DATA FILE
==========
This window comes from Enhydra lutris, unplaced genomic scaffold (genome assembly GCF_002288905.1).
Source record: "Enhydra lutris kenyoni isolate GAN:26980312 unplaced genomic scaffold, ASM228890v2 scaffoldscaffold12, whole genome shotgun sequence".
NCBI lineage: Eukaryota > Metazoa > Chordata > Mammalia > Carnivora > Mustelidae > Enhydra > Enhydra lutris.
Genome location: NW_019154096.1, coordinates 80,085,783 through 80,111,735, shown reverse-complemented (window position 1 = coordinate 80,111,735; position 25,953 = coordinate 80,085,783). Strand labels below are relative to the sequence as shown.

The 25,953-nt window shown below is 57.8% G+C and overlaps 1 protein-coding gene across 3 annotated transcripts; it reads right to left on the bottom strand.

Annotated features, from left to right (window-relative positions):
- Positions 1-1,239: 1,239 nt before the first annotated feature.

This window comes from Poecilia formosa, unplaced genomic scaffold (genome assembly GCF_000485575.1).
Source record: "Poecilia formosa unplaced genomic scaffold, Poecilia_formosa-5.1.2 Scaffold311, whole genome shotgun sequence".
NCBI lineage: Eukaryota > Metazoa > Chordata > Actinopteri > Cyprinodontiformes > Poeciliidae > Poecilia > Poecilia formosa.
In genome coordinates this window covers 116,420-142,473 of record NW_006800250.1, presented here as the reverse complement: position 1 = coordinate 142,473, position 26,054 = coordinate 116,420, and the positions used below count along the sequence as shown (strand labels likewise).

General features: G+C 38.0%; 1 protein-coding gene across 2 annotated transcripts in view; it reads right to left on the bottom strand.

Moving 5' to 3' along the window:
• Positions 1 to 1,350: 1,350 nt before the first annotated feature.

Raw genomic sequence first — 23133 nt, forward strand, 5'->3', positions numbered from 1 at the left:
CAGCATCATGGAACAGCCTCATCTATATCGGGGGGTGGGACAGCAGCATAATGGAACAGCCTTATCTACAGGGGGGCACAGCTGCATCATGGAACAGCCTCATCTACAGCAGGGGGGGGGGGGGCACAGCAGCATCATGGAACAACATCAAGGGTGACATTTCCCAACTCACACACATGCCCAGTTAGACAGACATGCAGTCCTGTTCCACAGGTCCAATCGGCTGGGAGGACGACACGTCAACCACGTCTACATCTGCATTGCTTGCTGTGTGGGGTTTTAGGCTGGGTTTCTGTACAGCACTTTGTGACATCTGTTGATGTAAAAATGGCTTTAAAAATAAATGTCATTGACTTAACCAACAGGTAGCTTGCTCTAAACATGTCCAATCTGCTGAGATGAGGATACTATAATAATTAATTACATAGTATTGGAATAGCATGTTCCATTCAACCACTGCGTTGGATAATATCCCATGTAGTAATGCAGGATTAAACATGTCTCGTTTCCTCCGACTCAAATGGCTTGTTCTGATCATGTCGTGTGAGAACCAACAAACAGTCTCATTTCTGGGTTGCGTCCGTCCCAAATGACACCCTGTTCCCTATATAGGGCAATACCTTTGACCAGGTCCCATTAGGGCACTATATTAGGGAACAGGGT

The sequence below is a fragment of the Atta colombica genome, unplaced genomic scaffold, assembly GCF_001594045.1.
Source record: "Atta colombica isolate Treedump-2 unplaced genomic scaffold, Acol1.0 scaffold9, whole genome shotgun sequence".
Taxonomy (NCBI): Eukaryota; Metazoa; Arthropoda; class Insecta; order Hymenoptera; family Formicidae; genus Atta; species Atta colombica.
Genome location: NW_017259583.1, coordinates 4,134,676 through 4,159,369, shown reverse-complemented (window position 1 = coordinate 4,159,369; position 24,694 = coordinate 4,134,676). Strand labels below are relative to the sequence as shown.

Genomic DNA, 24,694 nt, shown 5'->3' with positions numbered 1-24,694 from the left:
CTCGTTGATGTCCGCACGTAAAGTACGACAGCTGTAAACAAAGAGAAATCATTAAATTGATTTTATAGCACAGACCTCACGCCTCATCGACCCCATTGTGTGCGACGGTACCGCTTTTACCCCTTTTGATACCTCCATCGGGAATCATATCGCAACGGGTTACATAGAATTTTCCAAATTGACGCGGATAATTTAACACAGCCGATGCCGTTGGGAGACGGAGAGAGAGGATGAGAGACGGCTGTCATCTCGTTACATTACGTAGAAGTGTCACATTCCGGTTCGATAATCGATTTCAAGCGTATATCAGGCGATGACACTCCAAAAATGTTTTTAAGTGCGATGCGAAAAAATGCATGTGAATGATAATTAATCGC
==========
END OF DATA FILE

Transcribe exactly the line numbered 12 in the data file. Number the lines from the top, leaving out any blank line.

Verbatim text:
General features: G+C 38.0%; 1 protein-coding gene across 2 annotated transcripts in view; it reads right to left on the bottom strand.